Kyra left home because her merchant father wanted to rise in society, and having a wizard as a daughter would be a scandal. But being born to magic is an irresistible call, and no matter what else she wanted, Kyra couldn't not learn to use her abilities. She found a local teacher and her parents looked the other way for a while, but it ended very badly.

How badly is part of the story of the book. Kyra reveals her backstory in occasional stories and flashbacks, and the full complexity of her past lends a different depth to the book than I expected going in. I should have known better and looked past the somewhat silly cover art earlier, though. I've read enough of Hambly's work to know that her stories always twist in unexpected directions.

At first, Kyra seems to be a common character type - the girl set up to be different from the flighty, feminine girls around her. But just because she's practical and clever doesn't mean she isn't also interested in art and sympathetic to love, even before she understands it herself. I really appreciated that she repeatedly defends her more traditionally attractive sister's intelligence and skill with both design and math.

The main romance tends a bit toward sudden and dramatic, but it mostly works given the society/family drama set-up.

Overall this was an enjoyable fantasy about trust, passion, the expectations parents put on their children, the struggle to choose a future that society (or family) condemns, dark pasts and predatory men, and of course, one woman's exhausting struggle to rescue her sister from a curse. I quite liked it, but I'm not sure I loved it.

4 Stars - A Very Good Book

The Kingdom of Gods (Inheritance, Book Three)

Monday, June 5, 2017


The Kingdom of Gods (Inheritance, Book Three)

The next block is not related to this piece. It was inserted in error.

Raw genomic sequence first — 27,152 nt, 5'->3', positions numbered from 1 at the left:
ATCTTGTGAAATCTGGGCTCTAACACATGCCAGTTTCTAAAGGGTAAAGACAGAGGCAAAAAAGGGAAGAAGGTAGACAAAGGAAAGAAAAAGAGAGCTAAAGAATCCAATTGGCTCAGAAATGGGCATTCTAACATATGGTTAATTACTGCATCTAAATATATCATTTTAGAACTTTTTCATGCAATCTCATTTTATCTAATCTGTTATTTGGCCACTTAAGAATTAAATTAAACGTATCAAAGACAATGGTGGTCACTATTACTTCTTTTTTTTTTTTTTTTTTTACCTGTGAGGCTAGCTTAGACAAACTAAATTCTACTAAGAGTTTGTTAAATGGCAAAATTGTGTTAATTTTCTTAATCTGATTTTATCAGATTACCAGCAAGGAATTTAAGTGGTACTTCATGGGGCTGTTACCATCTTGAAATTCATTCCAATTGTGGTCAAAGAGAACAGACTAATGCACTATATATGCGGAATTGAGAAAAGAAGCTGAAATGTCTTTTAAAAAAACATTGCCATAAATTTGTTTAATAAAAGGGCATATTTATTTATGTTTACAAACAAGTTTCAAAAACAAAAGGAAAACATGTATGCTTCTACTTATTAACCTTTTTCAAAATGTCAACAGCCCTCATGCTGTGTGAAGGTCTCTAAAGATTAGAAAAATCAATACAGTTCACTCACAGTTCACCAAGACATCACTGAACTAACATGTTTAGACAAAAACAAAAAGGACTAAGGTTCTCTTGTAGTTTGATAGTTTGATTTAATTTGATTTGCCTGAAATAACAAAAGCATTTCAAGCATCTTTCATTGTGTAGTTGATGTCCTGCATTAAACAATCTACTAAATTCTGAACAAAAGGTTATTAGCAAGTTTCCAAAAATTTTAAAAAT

N. K. Jemisin, 2011

Premise: Sequel to The Broken Kingdoms. Time is passing, and the balance of power in the mortal world is affected by the changes in the gods. The power in the gods is changing too, as Sieh finds to his peril.

Sieh is one of the more memorable characters from the first two books - the child-trickster, first-born of the Three's many children. Naturally, he starts the first pages of his book telling the reader in no uncertain terms how his book will be different from those that went before.

This was a worthy sequel to the first two books, although I wasn't sure that was possible. I liked how much of this book was about consequences. The characters in books one and two made what seemed to be good choices at the time, but when the primary (corrupt) structure falls, is that actually a net positive?

For a parallel: if you take away Rome's power, you end the Pax Romana - for good and for ill.

Meanwhile, Sieh has bigger, personal issues. He, the ever-young god of childhood, is aging, and no one can figure out why. Nemisin's tremendous skill in balancing between a world that feels textured and real and a story that feels mythic and fated is on full display here.

I had some moments of existential horror in this book, as it draws the reader most fully into the scope of the gods' powers, and how easily life or light can be extinguished, even accidentally.

There's plenty of humor as well, of course. Don't miss the character list in the back of this book - Sieh has made some edits to the first part.

One final note: the omnibus edition I read also included the related novella, "The Awakened Kingdom." This was a fantastic cap to the series, although it did make the ending of the third book feel less momentous.

5 Stars - An Awesome Book